STEREOGUM: That song lays out so much bad stuff you’ve been through. What is it like to sing it every night in front of an audience?

PRICE: I’ve sung that song for a couple of live crowds, but because the album’s not out yet, I haven’t wanted to play it every night. I do it when I feel like the crowd is attentive and not drunk and when I feel like they can handle it. It’s not really a song that I can play for just anybody. Sometimes you’re on the road and you’re playing some honkytonk and it’s late and everybody’s half in the bag. But when I do get a chance to play it, it can be very emotional. I have to channel that emotion and that energy so I can focus on delivering it. I can’t think to deeply on it because … well, there have been times when it was hard to get all the words out.

STEREOGUM: It’s impressive that you can write a song like that without sounding like you’re whining or wallowing or exploiting these tragedies. It’s almost triumphant in a way.

PRICE: For a long time I struggled with a lot of things, and it really is easy to feel sorry for yourself when something bad happens. There’s a quote I love from Mark Twain, and I’m paraphrasing here, but it goes something like, Being a martyr carries a multitude of sins. Other people have been through hard times as well. That’s what I’ve learned the longer I’ve lived. Everybody has been through something really traumatic. So you just have to keep going. “Hands Of Time” was a kind of therapy for me. It felt good to get it out and look at everything pragmatically and say this is what happened and this is where I am now.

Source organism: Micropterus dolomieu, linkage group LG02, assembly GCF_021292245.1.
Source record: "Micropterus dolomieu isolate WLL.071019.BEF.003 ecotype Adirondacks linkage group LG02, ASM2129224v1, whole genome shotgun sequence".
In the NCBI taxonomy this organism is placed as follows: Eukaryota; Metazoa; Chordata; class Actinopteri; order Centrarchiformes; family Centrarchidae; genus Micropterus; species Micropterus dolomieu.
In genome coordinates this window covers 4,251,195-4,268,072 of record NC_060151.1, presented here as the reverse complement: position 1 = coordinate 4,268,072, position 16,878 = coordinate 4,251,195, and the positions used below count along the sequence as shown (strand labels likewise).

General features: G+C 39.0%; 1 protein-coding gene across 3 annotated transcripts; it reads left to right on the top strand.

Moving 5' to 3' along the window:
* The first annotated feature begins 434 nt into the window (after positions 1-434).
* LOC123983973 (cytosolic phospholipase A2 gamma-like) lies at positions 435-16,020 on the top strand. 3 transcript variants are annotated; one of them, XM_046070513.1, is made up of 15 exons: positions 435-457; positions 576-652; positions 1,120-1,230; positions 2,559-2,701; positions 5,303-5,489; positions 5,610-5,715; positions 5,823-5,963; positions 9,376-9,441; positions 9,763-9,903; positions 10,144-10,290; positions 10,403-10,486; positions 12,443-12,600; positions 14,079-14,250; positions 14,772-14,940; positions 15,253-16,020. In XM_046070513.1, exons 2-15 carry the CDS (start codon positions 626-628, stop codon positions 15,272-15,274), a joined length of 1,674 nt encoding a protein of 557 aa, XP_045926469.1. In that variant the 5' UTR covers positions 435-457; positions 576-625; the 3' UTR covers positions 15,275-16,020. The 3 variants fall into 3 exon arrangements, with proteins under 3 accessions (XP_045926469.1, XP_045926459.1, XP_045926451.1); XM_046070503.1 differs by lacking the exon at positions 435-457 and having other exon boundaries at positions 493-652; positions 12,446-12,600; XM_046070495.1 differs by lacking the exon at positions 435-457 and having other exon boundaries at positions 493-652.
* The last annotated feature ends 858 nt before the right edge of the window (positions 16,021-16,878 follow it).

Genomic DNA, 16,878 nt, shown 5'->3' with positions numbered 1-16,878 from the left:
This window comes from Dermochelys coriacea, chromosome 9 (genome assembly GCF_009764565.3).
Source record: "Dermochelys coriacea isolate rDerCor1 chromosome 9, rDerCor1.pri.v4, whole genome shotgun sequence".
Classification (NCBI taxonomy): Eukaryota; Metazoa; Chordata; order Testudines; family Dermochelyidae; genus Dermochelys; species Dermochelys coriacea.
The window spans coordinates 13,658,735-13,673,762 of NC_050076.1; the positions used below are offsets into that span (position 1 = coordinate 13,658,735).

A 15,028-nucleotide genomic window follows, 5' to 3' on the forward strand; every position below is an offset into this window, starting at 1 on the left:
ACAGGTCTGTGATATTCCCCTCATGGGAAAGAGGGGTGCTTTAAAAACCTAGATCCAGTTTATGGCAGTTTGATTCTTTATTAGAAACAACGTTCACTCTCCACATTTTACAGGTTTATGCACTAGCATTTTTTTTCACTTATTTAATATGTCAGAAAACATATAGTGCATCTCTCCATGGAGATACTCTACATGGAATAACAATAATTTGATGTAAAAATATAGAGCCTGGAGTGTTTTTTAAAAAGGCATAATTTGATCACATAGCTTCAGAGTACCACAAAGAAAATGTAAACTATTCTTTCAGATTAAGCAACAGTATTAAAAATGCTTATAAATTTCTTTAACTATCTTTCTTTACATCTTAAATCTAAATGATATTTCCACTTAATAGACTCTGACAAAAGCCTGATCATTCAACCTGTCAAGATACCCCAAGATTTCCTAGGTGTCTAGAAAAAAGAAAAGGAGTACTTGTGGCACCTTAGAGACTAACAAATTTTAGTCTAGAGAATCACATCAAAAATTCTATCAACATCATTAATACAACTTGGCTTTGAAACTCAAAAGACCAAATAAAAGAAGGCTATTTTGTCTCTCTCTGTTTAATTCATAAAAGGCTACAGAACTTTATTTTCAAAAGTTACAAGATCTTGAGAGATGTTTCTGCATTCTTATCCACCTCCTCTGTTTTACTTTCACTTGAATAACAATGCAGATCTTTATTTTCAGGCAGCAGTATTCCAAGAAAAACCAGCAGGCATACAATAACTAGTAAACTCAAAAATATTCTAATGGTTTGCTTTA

STEREOGUM: And it sounds like you can turn those experiences into something good. You can make country music out of them.

PRICE: Exactly. It’s the fodder for a really good song. There have been other things along the way, like trouble with the law, but if I can at least get a poem out of it, then it doesn’t feel like such a band way to spend my life. Not that I want bad things to happen. It’s going to be interesting now that some things are going well. We’ll see what I have to write about.

STEREOGUM: Do you feel like things are picking up?

PRICE: I’ve been an underdog my whole life. So this is different. I really do believe in the album. I knew when I made it that I was going to be proud of it and hopefully it would do something. It’s been an uphill climb for the past twelve years, but you get these glimmers of hope every now and then that keep you going. You have that one little thing on the agenda, and when it’s over you’re like, What’s next to look forward to? So this is a complete change, and it’s so nice. I’m not used to feeling so much happiness all at once.

Midwest Farmer’s Daughter is out 3/25 via Third Man.